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Writing Rules for a Reason

I had a longish bus ride yesterday, so before I left, I downloaded a book onto my Kindle.  I settled into my seat and started reading, feeling smug over the ease of having purchased the novel and then having remembered to put the Kindle into my bag.  Unfortunately, I knew I had made a mistake after only three pages.  A ten-dollar mistake.

In the future, I'll remember to Google an unknown publisher before I click "Buy" on the Kindle page.  In this case, I fell for what must have been five "friends and family" reviews, and because the book was supposed to be set in the period I'm concentrating on (1910-1920, in case you have recommendations), I was hasty.   I don't, as a rule, put up negative Amazon.com reviews, because as a fellow writer, I know how cruel they can be, and how hurtful.  I won't do it this time, either. I'll just be careful to avoid all books produced by a company called Zondervan.  But in the meantime . . .

As a teacher of writing, as well as being an active novelist, I sometimes wonder if I'm too strict with my students over following the basic rules of writing.  After this experience, I will no longer question my standards!  Observation of some of the basic rules--or even awareness of them--might have saved this novel from being completely unreadable.  Head-hopping.  Exposition.  Excessive adverbs.  Telling, not showing.  Telegraphing.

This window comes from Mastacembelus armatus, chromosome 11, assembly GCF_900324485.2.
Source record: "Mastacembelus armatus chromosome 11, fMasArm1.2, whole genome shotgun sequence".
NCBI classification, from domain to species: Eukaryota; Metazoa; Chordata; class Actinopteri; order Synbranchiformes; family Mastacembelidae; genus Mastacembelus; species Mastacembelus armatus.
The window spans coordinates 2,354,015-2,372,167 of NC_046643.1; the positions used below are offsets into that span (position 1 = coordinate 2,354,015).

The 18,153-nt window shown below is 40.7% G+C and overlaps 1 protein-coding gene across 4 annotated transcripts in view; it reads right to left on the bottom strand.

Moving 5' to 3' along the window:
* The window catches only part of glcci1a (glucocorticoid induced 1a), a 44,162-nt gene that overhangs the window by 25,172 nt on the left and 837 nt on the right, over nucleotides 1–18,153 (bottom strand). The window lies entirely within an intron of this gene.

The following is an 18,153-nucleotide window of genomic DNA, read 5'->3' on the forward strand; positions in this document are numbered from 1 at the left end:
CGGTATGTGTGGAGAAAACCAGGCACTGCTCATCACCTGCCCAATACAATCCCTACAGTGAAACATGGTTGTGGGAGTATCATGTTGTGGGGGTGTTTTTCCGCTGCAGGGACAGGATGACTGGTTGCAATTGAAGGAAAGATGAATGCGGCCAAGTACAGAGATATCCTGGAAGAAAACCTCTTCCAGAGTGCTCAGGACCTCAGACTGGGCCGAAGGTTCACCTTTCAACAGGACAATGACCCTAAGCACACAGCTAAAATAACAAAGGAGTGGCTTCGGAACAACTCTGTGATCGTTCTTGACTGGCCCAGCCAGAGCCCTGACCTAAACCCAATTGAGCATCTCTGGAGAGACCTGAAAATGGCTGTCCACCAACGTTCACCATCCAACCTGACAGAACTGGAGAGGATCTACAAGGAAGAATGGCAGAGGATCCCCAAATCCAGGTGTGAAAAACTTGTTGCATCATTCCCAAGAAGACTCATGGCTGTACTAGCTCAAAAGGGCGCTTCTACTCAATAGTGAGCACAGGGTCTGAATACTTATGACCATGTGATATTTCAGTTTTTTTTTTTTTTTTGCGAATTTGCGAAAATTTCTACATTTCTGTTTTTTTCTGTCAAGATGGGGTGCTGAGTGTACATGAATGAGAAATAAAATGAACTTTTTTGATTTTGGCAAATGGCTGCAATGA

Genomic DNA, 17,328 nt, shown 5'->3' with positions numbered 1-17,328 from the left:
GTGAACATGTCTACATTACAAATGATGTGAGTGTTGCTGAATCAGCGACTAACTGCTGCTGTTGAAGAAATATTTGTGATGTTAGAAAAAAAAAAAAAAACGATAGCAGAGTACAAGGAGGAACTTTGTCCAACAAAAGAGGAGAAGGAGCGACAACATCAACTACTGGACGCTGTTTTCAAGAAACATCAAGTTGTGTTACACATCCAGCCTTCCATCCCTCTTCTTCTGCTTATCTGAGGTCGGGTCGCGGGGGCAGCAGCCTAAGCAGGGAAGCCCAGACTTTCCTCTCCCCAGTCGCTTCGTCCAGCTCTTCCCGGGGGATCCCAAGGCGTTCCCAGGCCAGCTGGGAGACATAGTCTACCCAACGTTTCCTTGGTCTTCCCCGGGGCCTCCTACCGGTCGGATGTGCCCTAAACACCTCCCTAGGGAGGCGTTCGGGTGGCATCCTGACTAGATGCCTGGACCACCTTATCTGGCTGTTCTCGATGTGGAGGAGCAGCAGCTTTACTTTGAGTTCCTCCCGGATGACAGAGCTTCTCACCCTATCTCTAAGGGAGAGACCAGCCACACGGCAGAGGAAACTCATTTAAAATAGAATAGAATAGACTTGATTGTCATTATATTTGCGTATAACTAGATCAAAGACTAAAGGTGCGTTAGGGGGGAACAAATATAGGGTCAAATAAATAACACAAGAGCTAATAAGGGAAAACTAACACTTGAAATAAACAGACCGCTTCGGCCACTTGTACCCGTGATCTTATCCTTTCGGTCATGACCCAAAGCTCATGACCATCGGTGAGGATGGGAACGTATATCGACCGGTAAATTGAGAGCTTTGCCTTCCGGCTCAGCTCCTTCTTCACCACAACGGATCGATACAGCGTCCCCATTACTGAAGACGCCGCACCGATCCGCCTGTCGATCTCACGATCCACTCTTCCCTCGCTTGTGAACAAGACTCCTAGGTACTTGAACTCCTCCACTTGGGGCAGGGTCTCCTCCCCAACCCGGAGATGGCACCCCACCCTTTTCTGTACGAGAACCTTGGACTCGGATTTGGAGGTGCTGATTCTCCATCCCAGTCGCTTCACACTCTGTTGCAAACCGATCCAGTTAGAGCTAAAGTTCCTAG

Yes, the rules have reasons.  And if a writer is going to break them--as we all do from time to time--she should understand what she's doing.  And have a reason for it.

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1910-1920 . . . Kafka, of

1910-1920 . . . Kafka, of course!

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Took me the longest time to get your point. Kafka! Got it. :-) Also, of course, Fitzgerald. I only steal from the best.

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Amazon.com has refunded my money for this purchase. Impressive! Of course, I'll immediately buy another book.

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writting rules

Gabriela Tijerina
Hi, I´m new at this, and I´m from México City, can you tell me where I can find this writting rules, please?

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Hi, Irma, and welcome.

There are some excellent books on writing, and some very good writing schools, too. The Long Ridge Writers Group is wonderful for teaching the basic rules I'm talking about here. It's "distance learning", or a correspondence school, but it's all one-on-one teaching. (Full disclosure: I'm one of their teachers.) A book we use is called ON WRITING WELL, by Zinsser, but there are many to turn to.

Let me know if I can help further.